and the inverse functions of both.

Solving Exponential Model Using

Equations

Determine the current and the diode voltage for the

following circuit with Vdd=5V and R=1k. Assume that

the diode has a current of 1 mA at a voltage of .7 V

and that its voltage drop changes by .1 V for every

decade of change in current.

2 2

2 1

1 1

2

2 1

1

1 1 2 2

Iteration 1

5 0.7

4.3m

1

ln 2.3 log

2.3 .1

0.1log

0.7 , 1m , 4.3m 0.763

DD D

D

T T

T

V V

I

R

I I

V V nV nV

I I

nV

I

V V

I

V I I V

= = =

= =

=

= +

= = = ÷ 2

Iteration 2

5 0.763

4.237mA

1

4.237

0.763 0.1log 0.762V

4.3

D

I

V

! !

! !

Exponential Model

Option 2. Graphical Analysis

Try out yourself«

For the same circuit, find the current and the diode

voltage with Vdd=5V and R=10k. Assume that the

diode has a current of 1 mA at a voltage of .7 V and

that its voltage drop changes by .1 V for every decade

of change in current. Use (a) iteration, (b) piecewise-

linear with the same parameters, (c) the constant-

voltage-drop model, and (d) ideal model

(a) 0.434 mA, 0.663V; (b) 0.434mA, 0.659V; (c) 0.43mA, 0.7V;

(d) 0.5 mA

Forward Bias Diode as a Regulator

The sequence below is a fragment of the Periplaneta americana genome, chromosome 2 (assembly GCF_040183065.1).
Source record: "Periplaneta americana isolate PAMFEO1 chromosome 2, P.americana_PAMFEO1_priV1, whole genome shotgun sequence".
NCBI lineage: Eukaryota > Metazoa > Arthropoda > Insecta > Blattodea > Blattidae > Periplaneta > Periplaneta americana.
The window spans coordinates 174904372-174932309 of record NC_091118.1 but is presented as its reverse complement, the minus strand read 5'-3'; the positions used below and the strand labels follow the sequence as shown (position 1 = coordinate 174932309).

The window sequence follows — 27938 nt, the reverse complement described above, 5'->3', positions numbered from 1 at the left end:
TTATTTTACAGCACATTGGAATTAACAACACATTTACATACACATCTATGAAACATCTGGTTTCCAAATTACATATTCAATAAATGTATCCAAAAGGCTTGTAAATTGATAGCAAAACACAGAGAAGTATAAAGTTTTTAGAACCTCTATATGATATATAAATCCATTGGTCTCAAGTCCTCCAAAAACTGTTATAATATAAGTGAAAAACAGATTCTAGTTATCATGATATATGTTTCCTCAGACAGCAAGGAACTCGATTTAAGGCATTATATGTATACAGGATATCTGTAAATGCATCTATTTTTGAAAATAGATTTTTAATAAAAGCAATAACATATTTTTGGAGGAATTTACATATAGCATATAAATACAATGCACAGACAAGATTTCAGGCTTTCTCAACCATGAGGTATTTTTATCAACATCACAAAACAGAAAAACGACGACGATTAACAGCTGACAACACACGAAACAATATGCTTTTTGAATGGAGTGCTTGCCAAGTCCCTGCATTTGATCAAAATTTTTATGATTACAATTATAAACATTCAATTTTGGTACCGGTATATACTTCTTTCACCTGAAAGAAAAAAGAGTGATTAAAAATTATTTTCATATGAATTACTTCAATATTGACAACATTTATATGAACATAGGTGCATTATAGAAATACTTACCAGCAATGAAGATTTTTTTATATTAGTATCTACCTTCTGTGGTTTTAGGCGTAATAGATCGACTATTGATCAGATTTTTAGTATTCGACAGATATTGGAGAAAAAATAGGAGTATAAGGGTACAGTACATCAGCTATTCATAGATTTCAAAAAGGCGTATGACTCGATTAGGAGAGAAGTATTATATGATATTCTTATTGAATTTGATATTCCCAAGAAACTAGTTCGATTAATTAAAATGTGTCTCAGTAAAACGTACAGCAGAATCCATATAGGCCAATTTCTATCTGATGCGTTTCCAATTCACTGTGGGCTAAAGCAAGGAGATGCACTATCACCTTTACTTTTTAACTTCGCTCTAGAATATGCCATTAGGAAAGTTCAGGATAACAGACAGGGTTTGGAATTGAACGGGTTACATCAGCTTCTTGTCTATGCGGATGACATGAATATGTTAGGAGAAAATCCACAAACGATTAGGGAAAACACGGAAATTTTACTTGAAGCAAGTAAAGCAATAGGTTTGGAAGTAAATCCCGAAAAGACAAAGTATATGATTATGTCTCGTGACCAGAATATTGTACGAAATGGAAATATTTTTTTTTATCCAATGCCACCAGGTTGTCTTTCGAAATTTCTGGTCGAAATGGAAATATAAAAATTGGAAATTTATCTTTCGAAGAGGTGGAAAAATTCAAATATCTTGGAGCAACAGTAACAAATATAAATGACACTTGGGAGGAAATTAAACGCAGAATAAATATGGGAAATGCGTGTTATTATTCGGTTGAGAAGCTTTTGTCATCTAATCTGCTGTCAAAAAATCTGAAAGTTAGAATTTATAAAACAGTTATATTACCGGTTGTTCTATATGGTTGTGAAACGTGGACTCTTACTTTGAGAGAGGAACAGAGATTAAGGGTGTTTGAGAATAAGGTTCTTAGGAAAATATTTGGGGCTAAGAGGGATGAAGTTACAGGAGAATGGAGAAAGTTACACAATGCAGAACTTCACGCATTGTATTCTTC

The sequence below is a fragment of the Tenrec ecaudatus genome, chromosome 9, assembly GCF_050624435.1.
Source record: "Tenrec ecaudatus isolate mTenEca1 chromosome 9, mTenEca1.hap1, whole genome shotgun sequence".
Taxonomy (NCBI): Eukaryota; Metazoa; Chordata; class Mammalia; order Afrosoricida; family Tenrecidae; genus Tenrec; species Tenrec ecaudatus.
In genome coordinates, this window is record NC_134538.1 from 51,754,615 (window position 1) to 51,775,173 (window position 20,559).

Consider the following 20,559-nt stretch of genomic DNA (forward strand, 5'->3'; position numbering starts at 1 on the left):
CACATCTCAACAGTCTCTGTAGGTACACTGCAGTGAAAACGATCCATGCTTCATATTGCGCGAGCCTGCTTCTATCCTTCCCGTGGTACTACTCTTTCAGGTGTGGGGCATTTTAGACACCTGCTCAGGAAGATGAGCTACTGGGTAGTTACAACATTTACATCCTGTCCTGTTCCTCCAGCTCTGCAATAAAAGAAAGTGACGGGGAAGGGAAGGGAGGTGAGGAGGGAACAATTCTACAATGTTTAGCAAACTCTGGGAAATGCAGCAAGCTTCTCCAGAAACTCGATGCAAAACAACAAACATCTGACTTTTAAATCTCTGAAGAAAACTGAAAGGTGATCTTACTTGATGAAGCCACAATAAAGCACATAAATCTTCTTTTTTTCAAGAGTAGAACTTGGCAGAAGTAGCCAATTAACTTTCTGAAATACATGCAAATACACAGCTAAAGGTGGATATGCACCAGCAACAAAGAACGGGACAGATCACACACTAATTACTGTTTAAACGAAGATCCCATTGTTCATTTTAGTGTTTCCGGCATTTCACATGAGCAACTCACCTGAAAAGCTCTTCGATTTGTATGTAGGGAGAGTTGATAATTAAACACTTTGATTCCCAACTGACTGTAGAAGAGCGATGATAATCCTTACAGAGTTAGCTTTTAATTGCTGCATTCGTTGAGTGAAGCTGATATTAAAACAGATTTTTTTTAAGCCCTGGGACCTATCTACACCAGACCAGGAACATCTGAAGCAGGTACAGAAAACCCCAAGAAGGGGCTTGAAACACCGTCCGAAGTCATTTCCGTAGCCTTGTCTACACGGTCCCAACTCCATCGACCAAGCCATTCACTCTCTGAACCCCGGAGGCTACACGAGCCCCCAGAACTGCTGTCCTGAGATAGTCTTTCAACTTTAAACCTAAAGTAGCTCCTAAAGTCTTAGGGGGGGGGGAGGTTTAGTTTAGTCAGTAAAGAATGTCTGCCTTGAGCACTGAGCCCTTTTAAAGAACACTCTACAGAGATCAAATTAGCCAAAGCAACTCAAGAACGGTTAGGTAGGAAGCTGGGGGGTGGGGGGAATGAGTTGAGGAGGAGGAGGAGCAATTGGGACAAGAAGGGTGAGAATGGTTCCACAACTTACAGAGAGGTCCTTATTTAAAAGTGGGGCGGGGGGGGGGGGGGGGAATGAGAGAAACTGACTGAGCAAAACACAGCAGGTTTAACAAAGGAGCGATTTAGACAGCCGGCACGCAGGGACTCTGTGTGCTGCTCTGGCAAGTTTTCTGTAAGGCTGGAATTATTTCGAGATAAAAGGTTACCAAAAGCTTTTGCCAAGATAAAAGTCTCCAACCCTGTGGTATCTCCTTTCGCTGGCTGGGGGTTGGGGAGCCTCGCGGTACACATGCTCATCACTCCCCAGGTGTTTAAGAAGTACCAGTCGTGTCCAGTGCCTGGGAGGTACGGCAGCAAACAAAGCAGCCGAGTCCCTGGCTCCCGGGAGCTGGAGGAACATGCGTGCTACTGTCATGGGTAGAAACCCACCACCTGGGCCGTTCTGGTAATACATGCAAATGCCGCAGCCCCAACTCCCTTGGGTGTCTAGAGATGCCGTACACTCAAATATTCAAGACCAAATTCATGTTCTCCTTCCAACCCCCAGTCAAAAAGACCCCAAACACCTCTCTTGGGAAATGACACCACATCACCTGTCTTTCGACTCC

Diode Regulator

Design the following circuit to provide an output voltage of 2.4V. Assume

the diodes have a current of 1 mA at a voltage of .7 V and that its voltage

drop changes by .1 V for every decade of change in current.

2.4V. Each diode must therefore drop .8V

The current must be 1 decade above 1mA in order

for the diode to change from .7 to .8V drops.

Thus, the current is 10mA, and the resistance must be

10 2.4

10m

O

V

R

!

! A, 760 R ! ;

Zener Diodes

Operate in breakdown region due

to their stable constant voltage

Example Part A

a) Find with no load and

with at its nominal value.

O

V

V

+

0

0 0

0

0

6.8 20 5 , 6.7

10 6.7

6.346

0.5 0.02

6.7 6.346 0.02 6.827

Z Z z Z

Z Z

Z

z

z

O Z Z z

V V r I

V mA V V

V V

I mA

R r

V V I r V

!

! ;v !

! ! !

! ! v !

A 6.8-V Zener diode in the circuit

below is specified to have Vz=6.8V

at Iz=5mA, rz=20 ohms, and

Izk=0.2mA. The supply voltage is

nominally 10V but can vary by +/-

1V.

Example Part B

20

1 38.5

500 2

Line Regulation 38.5m /

0

z

O

z

r

V V mV

R r

+

A = A = ± - = ±